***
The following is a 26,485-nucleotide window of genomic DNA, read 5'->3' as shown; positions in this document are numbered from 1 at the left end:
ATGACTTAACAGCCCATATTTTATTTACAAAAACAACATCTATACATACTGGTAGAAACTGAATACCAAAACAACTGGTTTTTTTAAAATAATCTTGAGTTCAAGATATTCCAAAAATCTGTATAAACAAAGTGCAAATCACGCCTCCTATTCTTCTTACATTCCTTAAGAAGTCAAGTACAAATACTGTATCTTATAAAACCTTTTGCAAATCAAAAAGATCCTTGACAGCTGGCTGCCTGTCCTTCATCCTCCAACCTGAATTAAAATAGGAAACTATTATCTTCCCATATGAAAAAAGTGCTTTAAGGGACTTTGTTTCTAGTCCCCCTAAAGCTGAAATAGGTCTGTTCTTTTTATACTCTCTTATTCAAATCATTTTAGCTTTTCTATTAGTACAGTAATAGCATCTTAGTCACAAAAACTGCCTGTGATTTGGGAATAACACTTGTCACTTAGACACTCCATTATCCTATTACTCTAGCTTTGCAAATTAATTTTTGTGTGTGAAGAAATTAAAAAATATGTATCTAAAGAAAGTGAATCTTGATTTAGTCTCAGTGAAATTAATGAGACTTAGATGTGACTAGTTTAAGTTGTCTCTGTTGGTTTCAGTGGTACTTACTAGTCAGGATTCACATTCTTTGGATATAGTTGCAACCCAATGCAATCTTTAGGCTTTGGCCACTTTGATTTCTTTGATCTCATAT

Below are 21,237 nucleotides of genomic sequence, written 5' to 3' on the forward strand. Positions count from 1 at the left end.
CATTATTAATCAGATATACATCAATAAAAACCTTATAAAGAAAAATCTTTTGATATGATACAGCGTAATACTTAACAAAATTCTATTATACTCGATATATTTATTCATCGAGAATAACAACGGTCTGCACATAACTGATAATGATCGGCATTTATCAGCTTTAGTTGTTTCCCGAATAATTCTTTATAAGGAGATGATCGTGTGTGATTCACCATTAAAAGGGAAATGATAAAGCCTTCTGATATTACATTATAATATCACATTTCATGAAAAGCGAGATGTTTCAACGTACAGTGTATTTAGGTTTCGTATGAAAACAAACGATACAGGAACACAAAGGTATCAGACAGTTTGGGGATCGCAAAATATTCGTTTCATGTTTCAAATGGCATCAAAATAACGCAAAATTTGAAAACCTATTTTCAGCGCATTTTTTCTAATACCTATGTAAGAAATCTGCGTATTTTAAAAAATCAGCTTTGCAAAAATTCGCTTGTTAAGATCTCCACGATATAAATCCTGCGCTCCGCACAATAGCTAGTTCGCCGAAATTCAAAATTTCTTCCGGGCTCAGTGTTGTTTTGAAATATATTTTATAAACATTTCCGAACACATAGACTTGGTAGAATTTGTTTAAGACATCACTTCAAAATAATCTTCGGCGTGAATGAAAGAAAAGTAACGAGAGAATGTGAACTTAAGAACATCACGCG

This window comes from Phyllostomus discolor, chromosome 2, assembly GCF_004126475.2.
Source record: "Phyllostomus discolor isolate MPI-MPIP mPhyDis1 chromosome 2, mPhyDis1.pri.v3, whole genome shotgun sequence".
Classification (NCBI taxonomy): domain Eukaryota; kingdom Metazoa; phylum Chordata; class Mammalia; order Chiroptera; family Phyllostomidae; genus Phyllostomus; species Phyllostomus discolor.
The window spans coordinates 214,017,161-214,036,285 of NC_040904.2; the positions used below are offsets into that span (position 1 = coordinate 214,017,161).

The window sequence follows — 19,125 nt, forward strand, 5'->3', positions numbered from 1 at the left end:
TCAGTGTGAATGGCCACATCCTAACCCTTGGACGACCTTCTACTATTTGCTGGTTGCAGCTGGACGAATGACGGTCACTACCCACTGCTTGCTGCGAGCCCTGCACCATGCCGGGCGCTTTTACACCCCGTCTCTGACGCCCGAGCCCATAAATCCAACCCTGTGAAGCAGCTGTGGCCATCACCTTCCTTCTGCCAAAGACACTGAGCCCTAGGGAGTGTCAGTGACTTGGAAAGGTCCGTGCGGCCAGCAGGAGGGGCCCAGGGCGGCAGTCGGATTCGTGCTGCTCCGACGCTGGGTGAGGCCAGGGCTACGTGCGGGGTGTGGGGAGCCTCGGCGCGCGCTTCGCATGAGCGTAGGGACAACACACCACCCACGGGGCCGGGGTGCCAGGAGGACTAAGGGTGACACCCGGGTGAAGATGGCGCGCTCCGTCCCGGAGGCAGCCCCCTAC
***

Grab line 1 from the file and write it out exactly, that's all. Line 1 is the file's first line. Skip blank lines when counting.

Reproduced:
The following is a 26,485-nucleotide window of genomic DNA, read 5'->3' as shown; positions in this document are numbered from 1 at the left end: